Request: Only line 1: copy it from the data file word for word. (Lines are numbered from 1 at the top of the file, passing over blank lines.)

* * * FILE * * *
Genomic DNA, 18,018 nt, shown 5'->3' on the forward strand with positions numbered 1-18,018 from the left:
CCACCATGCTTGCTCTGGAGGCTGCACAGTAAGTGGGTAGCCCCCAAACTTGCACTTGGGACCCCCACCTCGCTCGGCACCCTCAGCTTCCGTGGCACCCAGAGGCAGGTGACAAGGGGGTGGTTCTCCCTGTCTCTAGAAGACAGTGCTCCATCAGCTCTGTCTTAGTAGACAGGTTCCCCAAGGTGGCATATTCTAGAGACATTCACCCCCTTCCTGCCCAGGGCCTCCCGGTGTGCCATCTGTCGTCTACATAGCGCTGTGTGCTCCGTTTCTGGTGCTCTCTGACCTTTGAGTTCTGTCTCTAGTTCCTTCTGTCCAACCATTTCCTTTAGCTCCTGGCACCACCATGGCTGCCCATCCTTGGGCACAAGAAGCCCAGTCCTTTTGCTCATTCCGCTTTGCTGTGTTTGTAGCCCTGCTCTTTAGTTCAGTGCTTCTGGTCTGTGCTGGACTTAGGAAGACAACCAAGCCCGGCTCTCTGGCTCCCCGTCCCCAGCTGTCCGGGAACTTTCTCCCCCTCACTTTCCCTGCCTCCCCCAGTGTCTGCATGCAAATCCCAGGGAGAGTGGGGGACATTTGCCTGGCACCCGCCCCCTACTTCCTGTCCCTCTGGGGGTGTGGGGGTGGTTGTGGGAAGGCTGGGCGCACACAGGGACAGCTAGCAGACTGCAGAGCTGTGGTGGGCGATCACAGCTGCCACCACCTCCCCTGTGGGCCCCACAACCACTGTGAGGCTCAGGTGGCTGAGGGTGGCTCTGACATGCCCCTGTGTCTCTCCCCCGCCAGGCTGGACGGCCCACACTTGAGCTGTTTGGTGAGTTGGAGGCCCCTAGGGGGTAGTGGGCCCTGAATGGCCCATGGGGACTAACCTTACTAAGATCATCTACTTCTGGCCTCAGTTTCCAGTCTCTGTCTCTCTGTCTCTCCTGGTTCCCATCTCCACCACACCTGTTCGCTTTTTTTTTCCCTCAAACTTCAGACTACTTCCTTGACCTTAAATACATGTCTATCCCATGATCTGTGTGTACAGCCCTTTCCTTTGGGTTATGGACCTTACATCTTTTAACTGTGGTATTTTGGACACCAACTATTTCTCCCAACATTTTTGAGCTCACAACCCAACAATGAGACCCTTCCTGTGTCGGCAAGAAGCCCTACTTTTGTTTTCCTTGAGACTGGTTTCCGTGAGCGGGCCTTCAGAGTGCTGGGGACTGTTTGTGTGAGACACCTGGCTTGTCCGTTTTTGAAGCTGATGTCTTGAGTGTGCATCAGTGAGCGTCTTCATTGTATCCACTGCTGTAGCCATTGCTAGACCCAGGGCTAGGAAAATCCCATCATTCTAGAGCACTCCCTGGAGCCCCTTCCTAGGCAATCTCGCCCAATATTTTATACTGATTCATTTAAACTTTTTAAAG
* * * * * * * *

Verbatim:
Genomic DNA, 18,018 nt, shown 5'->3' on the forward strand with positions numbered 1-18,018 from the left: